When potatoes are cool enough to handle – but still hot – cut them in half lengthwise and scrape out the middle into a bowl, leaving a 1cm thick shell. Mash the potato with the butter and milk or cream. Mix in half the cheese and half the spring onion slices and season to taste.

Divide the filling between the 8 potato halves and place them in the air fryer. Cook at 200°C for 6 minutes, then top with the remaining grated cheese and cook for another few minutes, until golden brown on top. Meanwhile fry the bacon dices in a non-stick pan until crispy.

Serve the potatoes garnished with the remaining spring onion and the bacon. If liked serve with a dollop of sour cream on top.

Makes 8 portions

Baked Pears with Blue Cheese, Walnuts & Honey

This year we have our first crop of pears. A delicious way to use pears when you can’t eat any more fresh is to bake them. This savoury baked dish makes a great starter or light meal, served with a rocket salad.

3 pears (some of mine were smaller so I used 4)
2-3 tsp olive oil
50g creamy blue cheese (e.g. Gorgonzola)
1/3 cup chopped walnuts or pecans
3-4 stalks fresh thyme, leaves removed and roughly chopped
1-2 Tbs honey
½ tsp Aleppo pepper (available from specialty shops)
Salt and freshly ground black pepper
Thyme sprigs to garnish

Preheat oven to 200°C. Cut pears in half lengthwise and remove core and seeds with a melon baller. Place in a baking dish in one layer, cut sides up. Drizzle with the olive oil, season with salt and pepper, then turn them over. Bake for 15 minutes.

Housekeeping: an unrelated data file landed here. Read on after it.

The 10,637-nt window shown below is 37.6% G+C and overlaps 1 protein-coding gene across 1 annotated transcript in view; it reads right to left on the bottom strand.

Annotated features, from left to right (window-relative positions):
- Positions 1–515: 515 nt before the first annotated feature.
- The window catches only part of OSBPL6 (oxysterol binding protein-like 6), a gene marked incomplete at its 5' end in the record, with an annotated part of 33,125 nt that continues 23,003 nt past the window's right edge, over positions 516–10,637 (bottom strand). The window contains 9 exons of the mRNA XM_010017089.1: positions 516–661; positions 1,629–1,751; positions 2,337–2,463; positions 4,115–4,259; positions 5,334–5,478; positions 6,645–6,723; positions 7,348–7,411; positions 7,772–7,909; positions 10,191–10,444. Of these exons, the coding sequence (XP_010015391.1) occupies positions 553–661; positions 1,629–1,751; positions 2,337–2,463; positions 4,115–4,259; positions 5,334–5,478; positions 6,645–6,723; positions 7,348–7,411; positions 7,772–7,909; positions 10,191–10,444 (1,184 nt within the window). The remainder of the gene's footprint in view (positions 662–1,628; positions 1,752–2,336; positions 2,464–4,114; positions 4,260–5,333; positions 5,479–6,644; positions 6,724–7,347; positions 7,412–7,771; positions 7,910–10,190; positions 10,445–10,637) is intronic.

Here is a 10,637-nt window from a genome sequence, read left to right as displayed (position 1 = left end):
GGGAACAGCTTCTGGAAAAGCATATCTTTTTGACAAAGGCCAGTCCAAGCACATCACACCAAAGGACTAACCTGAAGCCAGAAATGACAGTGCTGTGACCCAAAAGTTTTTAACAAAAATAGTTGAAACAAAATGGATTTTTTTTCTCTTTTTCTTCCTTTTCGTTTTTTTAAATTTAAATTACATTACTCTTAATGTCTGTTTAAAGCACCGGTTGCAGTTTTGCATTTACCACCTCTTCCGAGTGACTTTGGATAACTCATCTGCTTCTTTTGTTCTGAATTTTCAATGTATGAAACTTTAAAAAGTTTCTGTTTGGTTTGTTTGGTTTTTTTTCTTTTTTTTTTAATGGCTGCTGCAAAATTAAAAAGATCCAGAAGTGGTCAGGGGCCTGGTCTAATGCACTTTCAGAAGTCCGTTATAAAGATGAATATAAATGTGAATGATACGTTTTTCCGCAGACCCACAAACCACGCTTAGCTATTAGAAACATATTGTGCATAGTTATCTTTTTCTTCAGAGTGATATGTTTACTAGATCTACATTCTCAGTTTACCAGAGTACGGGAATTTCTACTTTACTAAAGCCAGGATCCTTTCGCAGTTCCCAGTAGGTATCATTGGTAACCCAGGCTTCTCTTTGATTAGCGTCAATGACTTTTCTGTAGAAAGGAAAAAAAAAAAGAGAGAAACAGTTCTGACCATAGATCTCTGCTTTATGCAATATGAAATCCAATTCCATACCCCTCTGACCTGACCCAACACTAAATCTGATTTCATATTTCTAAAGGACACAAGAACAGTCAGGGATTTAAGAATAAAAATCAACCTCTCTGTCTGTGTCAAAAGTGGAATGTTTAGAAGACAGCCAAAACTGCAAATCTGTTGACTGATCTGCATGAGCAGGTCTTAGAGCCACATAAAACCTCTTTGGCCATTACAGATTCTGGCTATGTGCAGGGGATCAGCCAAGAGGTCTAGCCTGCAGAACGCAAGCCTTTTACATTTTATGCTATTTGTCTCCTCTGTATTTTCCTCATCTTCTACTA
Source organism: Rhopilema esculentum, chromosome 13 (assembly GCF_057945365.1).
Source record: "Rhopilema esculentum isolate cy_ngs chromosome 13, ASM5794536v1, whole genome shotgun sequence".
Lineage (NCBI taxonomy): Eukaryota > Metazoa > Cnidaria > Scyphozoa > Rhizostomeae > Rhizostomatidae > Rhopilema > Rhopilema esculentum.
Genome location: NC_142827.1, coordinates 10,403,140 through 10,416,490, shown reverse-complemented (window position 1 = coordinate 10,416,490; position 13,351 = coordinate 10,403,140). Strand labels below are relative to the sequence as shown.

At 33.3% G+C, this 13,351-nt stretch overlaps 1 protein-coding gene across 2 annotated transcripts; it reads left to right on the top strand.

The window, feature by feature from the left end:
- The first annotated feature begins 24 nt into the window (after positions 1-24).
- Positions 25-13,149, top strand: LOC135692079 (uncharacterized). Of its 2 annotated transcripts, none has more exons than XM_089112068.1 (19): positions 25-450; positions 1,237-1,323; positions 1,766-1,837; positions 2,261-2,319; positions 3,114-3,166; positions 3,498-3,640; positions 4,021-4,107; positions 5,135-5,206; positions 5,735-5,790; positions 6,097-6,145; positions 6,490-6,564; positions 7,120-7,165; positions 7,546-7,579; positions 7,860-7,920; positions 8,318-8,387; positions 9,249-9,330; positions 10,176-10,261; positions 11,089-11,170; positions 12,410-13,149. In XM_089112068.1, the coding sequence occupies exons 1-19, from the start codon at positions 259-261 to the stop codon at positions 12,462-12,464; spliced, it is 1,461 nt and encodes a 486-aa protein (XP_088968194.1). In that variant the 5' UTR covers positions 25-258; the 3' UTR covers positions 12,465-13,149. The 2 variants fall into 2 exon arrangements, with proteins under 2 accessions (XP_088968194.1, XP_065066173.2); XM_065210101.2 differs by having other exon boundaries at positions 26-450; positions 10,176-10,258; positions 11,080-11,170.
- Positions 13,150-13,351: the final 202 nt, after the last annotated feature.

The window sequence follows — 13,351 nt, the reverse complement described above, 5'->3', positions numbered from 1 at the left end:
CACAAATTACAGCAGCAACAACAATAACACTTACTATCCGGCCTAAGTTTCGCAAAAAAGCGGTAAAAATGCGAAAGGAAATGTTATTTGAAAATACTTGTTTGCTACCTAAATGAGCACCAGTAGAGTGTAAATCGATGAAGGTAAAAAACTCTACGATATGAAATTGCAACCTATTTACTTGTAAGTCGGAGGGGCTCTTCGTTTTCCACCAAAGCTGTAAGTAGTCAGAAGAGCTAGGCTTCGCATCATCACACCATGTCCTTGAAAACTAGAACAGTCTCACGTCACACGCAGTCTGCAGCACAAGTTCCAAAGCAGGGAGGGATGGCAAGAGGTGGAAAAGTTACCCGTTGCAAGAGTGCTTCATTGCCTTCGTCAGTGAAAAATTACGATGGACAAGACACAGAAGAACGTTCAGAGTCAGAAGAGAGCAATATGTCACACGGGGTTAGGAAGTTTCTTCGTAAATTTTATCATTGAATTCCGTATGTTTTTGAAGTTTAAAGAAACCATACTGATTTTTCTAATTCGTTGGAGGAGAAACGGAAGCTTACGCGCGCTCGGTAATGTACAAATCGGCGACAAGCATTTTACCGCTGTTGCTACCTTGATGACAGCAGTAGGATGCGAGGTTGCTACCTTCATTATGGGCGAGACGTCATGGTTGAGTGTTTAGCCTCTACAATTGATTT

Turn the pears over, so they are cut side up and stuff with the blue cheese, walnuts and thyme. Bake for 8-10 minutes. Drizzle with the honey and sprinkle with the Aleppo pepper. The Aleppo pepper is not essential, but it adds a bit of extra colour and flavour. Garnish with thyme sprigs and serve with a lightly dressed rocket salad.

Serves 3

Hutch’s Quick Cauliflower Cheese

This version of a traditional cauliflower cheese was sent to me by my brother, whose nickname is Hutch. It’s quick and easy. The oven heats up while you prepare the dish.

I didn’t have any nutritional yeast so looked on Google and came up with miso paste, which I did have, as a substitute. It’s quite salty so I didn’t need any additional salt for the sauce. It went very nicely with the last of the Christmas ham. The recipe is easy to halve.

1 large cauliflower cut into large florets
2 eggs
125ml milk
125ml oil (olive or canola)
200ml plain yoghurt
1 tsp paprika
Freshly ground black pepper
2 Tbs plain flour
1 tsp baking powder
2 Tbs nutritional yeast or white miso paste
Salt if necessary
Almond slivers or flakes
Grated cheese – I used cheddar

Pre-heat oven to 180°C. Cook cauliflower in boiling salted water for 3-4 minutes then drain. Mis remaining ingredients except the cheese and nuts, whisking to remove any lumps from the miso paste.

Add the cauliflower, turn to coat, then tip into a greased baking dish. I decided to divide it between two smaller dishes and keep one to serve the following day. Scrape the rest of the sauce over the top. Sprinkle with almonds and cover with grated cheese. The amount is up to you.

Bake for 15 minutes or until golden brown. Don’t overcook.

Serves 6-8